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Acts 8 and 9 both begin by describing the intense persecution surrounding the church. Yet despite the constant threats upon their lives and families, the church, though scattered, thrived.

It seems likely that the persecution separated the serious followers from the casual ones. Despite the surrounding cultural climate, the church made great advances.

It appears as though tough times actually end up forcing the church to decide what its priorities are. While challenging situations seem to make or break us, they also tend to reveal our true motives and expose the depth of our commitments. 

I was recently ministering for the first time in India and Sri Lanka with our national leaders, pastors and lay ministers. It was an eye-opening visit. The two countries, separated by the Indian Ocean, had once been provinces of Great Britain. Each of them won their independence in the 20th century.

Heavily influenced by Hinduism, Islam and Buddhism, these countries have become intense spiritual battlefields. The constant threat of imprisonment, harassment and even death are real. Our Foursquare campground in Sri Lanka was recently burned to the ground. In that country, you can’t even put up a church sign.

In spite of these real challenges, the church is thriving. Miracle stories abound everywhere, and the resolve of church leaders is inspiring. 

Our movement in India has tripled in the last 15 years, and in Sri Lanka, we are seeing the Lord change the spiritual landscape of the nation, one family at a time. Both have huge challenges, but the church there is focused, full of faith and committed to take the gospel to the ends of the earth. Sri Lankans are locating their people groups around the globe and planting churches where they are, including in emirate states such as Bahrain and Qatar.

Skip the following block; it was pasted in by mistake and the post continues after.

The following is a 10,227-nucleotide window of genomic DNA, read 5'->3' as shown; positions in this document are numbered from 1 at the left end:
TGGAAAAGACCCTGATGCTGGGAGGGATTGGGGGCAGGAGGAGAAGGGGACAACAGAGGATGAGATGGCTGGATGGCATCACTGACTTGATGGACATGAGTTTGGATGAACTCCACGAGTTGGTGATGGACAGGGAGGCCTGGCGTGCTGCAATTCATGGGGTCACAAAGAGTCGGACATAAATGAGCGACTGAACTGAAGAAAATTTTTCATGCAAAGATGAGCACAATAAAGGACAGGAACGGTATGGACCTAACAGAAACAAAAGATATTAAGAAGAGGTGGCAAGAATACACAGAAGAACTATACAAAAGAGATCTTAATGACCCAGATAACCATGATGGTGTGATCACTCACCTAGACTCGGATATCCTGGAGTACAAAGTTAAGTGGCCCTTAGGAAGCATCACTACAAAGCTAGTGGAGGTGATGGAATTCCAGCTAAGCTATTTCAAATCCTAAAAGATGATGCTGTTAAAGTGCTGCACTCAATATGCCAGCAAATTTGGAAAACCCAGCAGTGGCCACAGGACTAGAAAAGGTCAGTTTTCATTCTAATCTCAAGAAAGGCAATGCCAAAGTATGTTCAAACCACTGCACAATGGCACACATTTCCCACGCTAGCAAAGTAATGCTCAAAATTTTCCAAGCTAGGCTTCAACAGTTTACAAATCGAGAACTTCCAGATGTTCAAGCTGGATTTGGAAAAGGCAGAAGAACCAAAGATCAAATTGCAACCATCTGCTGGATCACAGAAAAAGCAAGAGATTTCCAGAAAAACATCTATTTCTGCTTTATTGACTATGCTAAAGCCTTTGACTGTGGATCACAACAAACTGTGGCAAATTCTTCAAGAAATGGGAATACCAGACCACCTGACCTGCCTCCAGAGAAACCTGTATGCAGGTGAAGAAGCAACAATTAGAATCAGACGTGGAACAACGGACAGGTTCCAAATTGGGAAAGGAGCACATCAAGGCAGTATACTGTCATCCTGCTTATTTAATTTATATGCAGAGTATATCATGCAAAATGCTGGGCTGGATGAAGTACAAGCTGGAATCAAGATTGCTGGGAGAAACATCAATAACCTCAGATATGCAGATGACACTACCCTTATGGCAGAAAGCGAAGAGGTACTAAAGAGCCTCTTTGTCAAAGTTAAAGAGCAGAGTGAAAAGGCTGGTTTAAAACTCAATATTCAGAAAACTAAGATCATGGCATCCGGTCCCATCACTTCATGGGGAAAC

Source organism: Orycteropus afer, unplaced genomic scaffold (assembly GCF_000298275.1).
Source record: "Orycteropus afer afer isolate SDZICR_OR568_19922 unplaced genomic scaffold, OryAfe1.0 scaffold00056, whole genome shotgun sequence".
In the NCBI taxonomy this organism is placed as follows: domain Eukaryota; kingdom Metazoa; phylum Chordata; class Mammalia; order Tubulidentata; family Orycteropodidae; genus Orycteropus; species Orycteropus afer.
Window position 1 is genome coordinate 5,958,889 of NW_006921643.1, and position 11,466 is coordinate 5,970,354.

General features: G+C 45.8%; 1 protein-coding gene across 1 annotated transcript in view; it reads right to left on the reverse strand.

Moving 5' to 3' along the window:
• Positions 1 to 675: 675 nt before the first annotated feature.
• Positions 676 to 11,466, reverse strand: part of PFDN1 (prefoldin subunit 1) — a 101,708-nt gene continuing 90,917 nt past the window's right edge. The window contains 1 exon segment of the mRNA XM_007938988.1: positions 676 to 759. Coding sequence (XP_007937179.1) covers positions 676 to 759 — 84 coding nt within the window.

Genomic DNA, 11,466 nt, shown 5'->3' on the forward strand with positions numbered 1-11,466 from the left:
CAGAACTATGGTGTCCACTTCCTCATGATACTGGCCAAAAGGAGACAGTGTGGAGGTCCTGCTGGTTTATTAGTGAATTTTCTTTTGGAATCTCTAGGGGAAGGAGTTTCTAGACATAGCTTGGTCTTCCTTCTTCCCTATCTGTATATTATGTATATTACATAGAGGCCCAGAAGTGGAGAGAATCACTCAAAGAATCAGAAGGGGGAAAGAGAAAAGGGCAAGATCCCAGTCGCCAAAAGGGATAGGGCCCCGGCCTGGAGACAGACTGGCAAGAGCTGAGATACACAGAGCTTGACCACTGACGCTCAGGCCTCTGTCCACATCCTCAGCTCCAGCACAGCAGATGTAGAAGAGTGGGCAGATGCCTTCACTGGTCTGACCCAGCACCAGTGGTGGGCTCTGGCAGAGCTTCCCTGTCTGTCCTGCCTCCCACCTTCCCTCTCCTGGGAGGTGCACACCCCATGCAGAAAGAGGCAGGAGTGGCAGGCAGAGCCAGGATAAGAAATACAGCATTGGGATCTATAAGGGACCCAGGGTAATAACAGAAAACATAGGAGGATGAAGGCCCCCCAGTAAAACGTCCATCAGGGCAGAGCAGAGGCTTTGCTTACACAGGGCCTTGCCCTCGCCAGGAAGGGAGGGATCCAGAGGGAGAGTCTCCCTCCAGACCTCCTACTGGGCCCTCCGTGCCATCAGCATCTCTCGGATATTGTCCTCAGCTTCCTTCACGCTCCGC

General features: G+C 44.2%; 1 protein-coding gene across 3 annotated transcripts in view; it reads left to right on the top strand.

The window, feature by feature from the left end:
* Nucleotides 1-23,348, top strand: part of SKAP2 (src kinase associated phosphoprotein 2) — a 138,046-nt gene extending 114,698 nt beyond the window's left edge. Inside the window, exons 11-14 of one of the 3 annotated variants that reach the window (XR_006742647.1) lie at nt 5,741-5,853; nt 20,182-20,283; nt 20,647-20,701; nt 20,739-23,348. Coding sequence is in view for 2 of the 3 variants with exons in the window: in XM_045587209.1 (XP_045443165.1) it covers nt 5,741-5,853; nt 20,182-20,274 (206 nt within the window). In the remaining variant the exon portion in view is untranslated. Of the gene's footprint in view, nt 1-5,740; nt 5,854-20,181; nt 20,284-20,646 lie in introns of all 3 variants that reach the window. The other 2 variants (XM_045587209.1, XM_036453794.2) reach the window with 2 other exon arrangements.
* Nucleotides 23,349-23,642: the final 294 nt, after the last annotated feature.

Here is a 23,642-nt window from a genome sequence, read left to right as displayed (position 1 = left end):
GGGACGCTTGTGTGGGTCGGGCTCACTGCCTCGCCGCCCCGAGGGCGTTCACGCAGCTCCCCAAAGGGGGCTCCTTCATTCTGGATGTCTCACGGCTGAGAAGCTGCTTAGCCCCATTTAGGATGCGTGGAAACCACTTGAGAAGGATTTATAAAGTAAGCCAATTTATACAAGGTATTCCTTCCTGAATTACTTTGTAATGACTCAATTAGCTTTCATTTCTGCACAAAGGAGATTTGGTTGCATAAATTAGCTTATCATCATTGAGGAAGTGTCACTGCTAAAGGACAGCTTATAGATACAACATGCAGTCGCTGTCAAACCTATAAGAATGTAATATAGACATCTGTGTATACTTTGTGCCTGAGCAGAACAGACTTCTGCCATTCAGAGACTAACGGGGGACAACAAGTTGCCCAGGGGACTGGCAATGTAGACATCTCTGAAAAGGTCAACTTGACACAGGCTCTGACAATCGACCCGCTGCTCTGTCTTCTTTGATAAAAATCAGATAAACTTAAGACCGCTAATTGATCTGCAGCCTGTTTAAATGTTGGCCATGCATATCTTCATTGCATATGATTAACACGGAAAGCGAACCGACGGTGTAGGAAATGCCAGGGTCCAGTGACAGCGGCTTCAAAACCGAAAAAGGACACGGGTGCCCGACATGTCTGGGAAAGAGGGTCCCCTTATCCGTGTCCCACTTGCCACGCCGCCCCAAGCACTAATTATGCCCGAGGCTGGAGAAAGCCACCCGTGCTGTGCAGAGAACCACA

During the evening services in Sri Lanka, blind eyes and deaf ears were opened. The testimonials went long into the night, with no one interested in leaving. 

Habakkuk prayed this prayer: “Lord, I have heard of your fame; I stand in awe of your deeds, Lord. Repeat them in our day, in our time make them known” (Hab. 3:2, NIV).

Book-of-Acts-like stuff didn’t just happen in places like Samaria in the first century; it’s happening now. It is taking place where people have the same hunger that the prophet Habakkuk did. When we covet the presence of the Lord more than we covet comfort or practicality, the stage is set for a mighty move of the Holy Spirit.

The current economic and political landscape has put us in a national crisis. The church could rise to be a voice of hope and reason. The church could provide a place of refuge and strength. Let’s not be shaped by our current culture. Instead, let’s influence it. 

The church of Jesus Christ, this community of believers, has been called and anointed as God’s strategy for redemption on the earth. The cry of our hearts should be to see an awakening of the fame and deeds of God—in our day, in our time, in our generation.

We desperately need a divine visitation of the Lord, but are we willing to pay the price for it?

By: Glenn Burris Jr., president of The Foursquare Church

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is a freelance writer and editor. She lives in Orlando, Fla.